Many of these conditions that have been described for patients without any teeth also exist for patients where only back teeth are missing and they are wearing a removable partial denture. The above problems focus on the damage to the bone. The remaining natural teeth are also subjected to substantial damage. The teeth must support the partial denture by connections called clasps. The clasps grab onto the teeth, and by design, transfer lateral or sideward forces to the teeth, which weaken them and cause tooth loss. Since these teeth often become compromised by loss of bone due to these forces, many partial dentures are then designed to minimize the forces applied upon these teeth. The net result is an increase in movement of the removable denture, and greater pressures on the soft gum tissue over the bone. This results in more bone loss. These conditions can protect the remaining teeth, but then accelerate the bone loss in the regions without teeth.


As bone continues to lose width and height, the gum tissues gradually decrease. A very thin gum usually lies over the advanced bone loss of the lower jaw. The gum is prone to sore spots caused by the overlaying denture. In addition, unfavorable high muscle attachments and loose tissue often complicates the situation.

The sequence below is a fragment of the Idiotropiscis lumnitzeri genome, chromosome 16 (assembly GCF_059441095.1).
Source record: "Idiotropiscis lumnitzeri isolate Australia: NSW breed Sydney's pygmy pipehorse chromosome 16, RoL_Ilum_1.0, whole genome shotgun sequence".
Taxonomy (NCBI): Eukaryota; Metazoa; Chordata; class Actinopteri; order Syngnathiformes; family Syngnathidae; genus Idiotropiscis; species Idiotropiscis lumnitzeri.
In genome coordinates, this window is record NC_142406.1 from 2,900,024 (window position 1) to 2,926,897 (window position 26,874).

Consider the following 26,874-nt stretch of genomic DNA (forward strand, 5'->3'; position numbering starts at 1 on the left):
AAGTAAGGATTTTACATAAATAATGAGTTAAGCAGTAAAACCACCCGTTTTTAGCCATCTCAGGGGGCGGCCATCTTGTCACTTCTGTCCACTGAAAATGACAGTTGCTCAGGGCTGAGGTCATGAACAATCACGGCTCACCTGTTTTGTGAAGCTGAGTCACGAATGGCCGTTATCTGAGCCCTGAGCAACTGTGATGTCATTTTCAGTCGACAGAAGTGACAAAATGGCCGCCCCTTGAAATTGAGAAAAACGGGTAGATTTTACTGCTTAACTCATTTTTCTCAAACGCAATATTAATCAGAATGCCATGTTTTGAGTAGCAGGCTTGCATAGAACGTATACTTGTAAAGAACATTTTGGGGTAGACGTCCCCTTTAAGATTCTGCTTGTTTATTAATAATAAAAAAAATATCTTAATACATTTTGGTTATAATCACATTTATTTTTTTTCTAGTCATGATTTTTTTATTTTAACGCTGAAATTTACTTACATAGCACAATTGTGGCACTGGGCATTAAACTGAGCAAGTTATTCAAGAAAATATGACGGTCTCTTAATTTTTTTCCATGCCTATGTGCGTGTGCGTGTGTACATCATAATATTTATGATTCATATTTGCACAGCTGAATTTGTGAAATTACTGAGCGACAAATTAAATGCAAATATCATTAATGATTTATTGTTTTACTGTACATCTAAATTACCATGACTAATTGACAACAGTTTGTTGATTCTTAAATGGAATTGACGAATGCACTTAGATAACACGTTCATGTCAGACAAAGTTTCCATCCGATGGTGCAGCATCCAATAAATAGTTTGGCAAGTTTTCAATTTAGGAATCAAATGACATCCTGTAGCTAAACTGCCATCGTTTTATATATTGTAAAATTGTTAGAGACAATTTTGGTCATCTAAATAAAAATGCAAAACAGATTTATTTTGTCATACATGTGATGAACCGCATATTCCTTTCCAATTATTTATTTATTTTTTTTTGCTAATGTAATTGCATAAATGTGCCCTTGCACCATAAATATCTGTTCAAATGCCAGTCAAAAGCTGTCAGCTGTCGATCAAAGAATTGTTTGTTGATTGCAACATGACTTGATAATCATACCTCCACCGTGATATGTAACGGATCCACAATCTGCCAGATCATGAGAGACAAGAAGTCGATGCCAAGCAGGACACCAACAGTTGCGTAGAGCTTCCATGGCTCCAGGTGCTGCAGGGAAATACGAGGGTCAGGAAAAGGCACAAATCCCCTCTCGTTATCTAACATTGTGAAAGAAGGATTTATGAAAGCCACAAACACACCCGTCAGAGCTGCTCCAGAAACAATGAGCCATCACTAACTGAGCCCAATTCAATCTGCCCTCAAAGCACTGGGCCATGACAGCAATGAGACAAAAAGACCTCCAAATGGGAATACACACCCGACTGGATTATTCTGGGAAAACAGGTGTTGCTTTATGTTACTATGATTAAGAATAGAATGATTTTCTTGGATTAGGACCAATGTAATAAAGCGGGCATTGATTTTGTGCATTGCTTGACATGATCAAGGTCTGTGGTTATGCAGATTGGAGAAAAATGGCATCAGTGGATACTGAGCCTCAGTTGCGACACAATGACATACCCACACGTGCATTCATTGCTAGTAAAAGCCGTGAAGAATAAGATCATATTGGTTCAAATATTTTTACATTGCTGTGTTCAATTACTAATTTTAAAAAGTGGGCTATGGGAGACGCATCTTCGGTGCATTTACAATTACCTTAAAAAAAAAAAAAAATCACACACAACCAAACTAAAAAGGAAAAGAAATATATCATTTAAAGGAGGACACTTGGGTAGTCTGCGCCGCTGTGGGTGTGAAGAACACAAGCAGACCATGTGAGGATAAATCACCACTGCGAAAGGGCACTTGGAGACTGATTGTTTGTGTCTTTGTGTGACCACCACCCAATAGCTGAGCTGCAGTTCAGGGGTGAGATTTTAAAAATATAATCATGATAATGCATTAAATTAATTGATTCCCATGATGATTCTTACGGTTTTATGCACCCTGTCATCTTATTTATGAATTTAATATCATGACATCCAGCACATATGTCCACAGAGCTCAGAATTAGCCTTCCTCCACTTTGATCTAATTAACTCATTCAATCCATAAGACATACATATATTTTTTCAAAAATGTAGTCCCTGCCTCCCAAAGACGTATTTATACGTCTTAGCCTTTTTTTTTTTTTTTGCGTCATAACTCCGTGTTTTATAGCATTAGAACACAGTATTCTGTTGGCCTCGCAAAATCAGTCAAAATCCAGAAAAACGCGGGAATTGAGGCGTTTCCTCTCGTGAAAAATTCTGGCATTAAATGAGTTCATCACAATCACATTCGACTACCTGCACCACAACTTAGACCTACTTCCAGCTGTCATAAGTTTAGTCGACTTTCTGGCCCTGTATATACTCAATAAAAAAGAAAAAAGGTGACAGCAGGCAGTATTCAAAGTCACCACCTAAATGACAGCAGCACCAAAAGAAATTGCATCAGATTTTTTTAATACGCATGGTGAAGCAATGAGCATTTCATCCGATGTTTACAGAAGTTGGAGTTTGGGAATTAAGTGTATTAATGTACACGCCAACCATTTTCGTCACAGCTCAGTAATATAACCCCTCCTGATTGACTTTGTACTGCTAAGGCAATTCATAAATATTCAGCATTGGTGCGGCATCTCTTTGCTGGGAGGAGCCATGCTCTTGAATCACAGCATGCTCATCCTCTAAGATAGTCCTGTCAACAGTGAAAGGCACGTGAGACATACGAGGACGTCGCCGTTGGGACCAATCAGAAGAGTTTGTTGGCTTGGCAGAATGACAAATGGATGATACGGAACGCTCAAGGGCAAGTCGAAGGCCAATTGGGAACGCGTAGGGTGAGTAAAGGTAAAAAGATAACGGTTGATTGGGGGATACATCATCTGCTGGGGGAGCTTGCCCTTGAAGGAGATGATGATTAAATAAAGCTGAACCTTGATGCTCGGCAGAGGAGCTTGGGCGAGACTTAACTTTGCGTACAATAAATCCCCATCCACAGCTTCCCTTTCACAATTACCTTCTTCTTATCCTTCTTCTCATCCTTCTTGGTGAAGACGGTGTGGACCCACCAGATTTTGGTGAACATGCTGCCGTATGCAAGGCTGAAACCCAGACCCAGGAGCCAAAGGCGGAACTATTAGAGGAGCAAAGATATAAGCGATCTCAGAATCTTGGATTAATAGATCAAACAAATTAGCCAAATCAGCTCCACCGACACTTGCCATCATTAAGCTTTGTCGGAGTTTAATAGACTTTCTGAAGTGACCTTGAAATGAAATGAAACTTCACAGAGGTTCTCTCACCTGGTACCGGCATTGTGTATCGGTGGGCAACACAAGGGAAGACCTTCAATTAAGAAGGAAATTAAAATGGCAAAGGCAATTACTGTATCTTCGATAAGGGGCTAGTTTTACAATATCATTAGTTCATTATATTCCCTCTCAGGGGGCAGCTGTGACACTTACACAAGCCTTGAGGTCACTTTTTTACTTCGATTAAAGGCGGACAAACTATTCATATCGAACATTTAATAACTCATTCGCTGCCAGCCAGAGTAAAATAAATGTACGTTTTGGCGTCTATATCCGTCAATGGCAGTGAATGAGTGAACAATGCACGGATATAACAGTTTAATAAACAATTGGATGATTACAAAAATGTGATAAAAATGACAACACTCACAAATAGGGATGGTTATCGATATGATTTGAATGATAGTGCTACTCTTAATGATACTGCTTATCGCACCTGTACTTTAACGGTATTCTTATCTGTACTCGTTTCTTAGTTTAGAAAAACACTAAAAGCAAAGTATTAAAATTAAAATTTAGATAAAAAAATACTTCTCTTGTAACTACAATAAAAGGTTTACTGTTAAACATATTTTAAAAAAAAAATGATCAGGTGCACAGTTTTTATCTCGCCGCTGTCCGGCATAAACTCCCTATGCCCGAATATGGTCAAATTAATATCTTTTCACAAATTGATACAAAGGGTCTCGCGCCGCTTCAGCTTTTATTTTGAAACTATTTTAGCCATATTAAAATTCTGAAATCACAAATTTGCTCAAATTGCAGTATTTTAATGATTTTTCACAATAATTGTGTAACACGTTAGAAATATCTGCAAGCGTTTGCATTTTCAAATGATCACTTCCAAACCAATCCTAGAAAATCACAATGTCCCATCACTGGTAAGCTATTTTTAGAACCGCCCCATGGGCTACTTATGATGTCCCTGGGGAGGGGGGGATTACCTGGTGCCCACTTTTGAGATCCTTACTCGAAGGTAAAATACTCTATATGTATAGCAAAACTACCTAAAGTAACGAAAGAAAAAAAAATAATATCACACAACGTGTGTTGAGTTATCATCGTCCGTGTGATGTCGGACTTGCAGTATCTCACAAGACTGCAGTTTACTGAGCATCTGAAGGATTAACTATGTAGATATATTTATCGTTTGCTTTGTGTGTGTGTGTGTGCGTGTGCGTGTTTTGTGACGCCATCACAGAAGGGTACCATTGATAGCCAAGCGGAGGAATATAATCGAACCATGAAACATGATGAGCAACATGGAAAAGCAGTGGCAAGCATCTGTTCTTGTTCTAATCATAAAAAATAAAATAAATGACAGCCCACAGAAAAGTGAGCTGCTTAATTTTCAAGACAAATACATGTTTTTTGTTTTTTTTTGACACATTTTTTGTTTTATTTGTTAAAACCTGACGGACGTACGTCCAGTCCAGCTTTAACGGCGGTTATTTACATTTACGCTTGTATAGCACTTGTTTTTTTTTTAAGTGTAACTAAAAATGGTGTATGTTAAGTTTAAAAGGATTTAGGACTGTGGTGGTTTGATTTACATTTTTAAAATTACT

The tongue of the patient with no teeth often enlarges to accommodate the increase in space formerly occupied by teeth. At the same time, the tongue is used to limit the movements of the removable denture, and takes a more active role in the chewing of food. As a result, the removable denture decreases in stability. The decrease in muscular control, often associated with aging, further compounds the problems of traditional removable dentures. The ability to wear a denture successfully may be largely a learned, skilled performance. The aged patient who recently loses their teeth may lack the motor skills needed to accommodate to the new conditions. This often results in food that is not adequately chewed, resulting in digestion and nutrition problems. (See “Health Effects of Tooth Loss” below)